I originally read the first third or so of Control Point a couple of years ago and found it quite difficult to get into. Britton is an unusual character as he has a constant internal monologue that questions everything and he seems to change his mind with every other thought. The opening set-piece, involving an attack on a school that’s got Selfers hiding inside, is really good and an exciting hook. But when Oscar goes on the run and we spend around 150 pages with him and his stressed-to-the-max thoughts it gets a little tedious despite the fast pace. So I left it there. But with all the praise Myke’s books have gotten since Control Point (which seems to be widely considered his weakest) I’ve been dying to get around to them. So this week I decided that I’d just go for it and try it again, and frustratingly (in hindsight) I was probably only a chapter away from where it gets reeeeeally good.


Things pick up when Oscar is brought to SOC (I forget the full name) – basically magical school for the US military. It’s all very training montage with some cliché bits and pieces in there but man alive is it fun. The whole system of magic is so well integrated into the modern military setting that it feels fresh and innovative, despite there not actually being anything particularly new with regards the powers. Peter V. Brett was right when he described it as X-men meets Black Hawk Down.

Another reason things really improve in the latter half of the book involve the supporting cast introduced at the SOC. The Full Metal Jacket-esque Chief Warrant Officer Fitzy is page-chewingly horrific, stealing many scenes, and Britton’s team (Shadow Coven) is made up of some very well realised characters. And there’s Scylla, who is clearly being set up for later books as someone to be feared. Massively. All this perhaps highlights the main issue with Control Point: Oscar Britton himself. He’s a bit reactionary – until the end – and yet as already stated, has a strange internal monologue that constantly questions everything. As a military man it’s strange that he would be so constantly poor at following orders or at questioning his betters. He is probably supposed to come over as someone who overthinks everything and is a bit indecisive, but really he seems a bit childish.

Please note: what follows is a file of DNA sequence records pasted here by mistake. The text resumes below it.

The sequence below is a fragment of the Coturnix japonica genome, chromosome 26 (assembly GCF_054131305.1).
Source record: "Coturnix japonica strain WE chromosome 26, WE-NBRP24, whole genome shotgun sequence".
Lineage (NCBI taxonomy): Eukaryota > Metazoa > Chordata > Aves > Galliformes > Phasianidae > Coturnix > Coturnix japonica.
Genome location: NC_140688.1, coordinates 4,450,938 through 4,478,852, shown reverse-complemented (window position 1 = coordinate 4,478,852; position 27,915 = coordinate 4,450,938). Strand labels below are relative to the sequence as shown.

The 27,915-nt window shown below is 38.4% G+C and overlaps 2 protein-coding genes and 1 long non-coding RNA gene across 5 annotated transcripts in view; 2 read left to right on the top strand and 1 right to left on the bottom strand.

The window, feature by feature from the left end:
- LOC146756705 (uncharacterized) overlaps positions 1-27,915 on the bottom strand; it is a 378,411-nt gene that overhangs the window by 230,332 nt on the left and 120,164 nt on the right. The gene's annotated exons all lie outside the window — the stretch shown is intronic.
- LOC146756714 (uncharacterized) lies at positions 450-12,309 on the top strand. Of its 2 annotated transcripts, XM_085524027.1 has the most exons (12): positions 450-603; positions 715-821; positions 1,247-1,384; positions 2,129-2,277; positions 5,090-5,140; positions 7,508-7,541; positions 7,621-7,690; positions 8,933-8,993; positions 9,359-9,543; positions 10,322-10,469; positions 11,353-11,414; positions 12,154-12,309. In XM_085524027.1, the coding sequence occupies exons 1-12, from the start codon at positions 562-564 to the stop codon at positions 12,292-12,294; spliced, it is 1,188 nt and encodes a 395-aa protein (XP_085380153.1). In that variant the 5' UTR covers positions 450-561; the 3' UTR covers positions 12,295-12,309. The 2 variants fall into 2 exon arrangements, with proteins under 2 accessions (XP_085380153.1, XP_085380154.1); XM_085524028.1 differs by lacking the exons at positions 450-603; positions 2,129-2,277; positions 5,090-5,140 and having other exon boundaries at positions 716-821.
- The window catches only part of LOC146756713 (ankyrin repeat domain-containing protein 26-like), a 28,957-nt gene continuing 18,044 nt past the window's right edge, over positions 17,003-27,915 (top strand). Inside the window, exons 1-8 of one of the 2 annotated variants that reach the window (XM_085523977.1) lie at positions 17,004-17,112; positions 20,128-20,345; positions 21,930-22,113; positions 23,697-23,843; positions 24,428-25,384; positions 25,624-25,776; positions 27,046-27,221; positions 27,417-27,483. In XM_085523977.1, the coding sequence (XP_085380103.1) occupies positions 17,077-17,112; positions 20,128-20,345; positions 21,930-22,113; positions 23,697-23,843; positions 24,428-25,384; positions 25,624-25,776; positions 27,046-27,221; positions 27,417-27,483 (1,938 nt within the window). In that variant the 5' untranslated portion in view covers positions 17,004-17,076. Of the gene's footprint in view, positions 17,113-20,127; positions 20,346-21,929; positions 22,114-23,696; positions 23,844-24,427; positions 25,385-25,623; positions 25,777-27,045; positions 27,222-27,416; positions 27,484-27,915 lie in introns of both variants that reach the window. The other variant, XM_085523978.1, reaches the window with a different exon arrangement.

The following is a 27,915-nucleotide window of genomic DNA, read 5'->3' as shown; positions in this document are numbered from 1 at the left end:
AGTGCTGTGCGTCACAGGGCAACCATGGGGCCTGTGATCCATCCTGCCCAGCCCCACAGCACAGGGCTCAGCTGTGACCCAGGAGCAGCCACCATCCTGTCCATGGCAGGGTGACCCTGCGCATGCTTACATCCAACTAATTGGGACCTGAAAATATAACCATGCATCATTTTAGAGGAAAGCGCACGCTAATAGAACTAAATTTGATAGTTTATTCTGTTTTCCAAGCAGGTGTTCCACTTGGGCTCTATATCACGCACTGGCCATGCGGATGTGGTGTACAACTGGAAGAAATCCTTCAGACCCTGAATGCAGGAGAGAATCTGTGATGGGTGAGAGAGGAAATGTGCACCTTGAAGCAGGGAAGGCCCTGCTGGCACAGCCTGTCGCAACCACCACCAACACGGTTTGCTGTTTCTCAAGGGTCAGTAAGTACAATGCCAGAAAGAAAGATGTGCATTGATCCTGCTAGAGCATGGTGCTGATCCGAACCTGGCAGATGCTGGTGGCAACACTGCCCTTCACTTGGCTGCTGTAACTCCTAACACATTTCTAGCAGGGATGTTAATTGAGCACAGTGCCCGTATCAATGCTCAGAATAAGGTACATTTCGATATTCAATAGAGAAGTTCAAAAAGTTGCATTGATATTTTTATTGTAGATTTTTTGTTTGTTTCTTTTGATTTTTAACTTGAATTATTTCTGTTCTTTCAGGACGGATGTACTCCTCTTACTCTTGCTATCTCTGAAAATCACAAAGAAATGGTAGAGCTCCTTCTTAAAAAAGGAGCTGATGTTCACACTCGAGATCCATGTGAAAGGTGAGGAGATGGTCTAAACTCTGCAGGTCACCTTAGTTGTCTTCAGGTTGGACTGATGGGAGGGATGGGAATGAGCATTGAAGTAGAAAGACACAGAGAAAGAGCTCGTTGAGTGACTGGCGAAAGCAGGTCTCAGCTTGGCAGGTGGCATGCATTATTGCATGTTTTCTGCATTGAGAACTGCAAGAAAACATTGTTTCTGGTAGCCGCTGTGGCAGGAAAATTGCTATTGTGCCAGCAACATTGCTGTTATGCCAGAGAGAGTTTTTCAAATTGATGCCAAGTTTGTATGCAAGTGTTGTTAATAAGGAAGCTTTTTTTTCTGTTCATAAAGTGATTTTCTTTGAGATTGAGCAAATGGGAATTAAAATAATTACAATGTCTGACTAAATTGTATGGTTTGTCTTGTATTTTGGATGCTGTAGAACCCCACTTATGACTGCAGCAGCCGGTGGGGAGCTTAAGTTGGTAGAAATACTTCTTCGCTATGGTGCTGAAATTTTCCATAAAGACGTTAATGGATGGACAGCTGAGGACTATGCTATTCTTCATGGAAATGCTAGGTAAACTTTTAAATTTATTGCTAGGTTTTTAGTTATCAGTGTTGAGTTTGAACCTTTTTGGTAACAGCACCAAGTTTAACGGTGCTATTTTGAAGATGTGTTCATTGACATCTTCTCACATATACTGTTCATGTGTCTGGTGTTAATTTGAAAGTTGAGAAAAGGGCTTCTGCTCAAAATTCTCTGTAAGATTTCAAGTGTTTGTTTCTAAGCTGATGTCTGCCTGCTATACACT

All in all though on this go around I really enjoyed Control Point. Soundbite time (though surely someone’s already beaten me to it): If Harry Potter grew up and joined the US military you’d get something like this. It’s a lot of fun, filled with great action sequences and by all accounts the books gets better and better. I’m excited.